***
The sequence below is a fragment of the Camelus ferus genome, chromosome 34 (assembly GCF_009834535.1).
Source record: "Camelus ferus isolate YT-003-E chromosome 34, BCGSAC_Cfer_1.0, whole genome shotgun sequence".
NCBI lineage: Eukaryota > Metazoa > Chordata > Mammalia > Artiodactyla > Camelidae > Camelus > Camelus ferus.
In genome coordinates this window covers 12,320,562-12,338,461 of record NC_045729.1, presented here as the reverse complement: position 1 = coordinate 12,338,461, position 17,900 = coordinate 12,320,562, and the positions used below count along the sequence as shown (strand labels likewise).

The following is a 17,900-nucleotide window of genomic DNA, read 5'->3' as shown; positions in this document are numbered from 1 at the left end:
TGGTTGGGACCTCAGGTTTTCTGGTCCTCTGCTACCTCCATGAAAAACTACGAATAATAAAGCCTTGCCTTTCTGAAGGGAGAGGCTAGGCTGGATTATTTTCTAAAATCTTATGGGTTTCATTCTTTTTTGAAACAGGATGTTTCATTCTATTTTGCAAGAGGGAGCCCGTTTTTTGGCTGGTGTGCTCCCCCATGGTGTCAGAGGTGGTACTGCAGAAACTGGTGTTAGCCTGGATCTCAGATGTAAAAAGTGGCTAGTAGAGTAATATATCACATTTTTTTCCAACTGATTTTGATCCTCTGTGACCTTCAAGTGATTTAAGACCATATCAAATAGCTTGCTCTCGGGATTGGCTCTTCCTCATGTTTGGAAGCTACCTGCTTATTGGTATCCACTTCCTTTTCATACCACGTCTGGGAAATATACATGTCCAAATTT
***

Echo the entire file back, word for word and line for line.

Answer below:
The sequence below is a fragment of the Camelus ferus genome, chromosome 34 (assembly GCF_009834535.1).
Source record: "Camelus ferus isolate YT-003-E chromosome 34, BCGSAC_Cfer_1.0, whole genome shotgun sequence".
NCBI lineage: Eukaryota > Metazoa > Chordata > Mammalia > Artiodactyla > Camelidae > Camelus > Camelus ferus.
In genome coordinates this window covers 12,320,562-12,338,461 of record NC_045729.1, presented here as the reverse complement: position 1 = coordinate 12,338,461, position 17,900 = coordinate 12,320,562, and the positions used below count along the sequence as shown (strand labels likewise).

The following is a 17,900-nucleotide window of genomic DNA, read 5'->3' as shown; positions in this document are numbered from 1 at the left end:
TGGTTGGGACCTCAGGTTTTCTGGTCCTCTGCTACCTCCATGAAAAACTACGAATAATAAAGCCTTGCCTTTCTGAAGGGAGAGGCTAGGCTGGATTATTTTCTAAAATCTTATGGGTTTCATTCTTTTTTGAAACAGGATGTTTCATTCTATTTTGCAAGAGGGAGCCCGTTTTTTGGCTGGTGTGCTCCCCCATGGTGTCAGAGGTGGTACTGCAGAAACTGGTGTTAGCCTGGATCTCAGATGTAAAAAGTGGCTAGTAGAGTAATATATCACATTTTTTTCCAACTGATTTTGATCCTCTGTGACCTTCAAGTGATTTAAGACCATATCAAATAGCTTGCTCTCGGGATTGGCTCTTCCTCATGTTTGGAAGCTACCTGCTTATTGGTATCCACTTCCTTTTCATACCACGTCTGGGAAATATACATGTCCAAATTT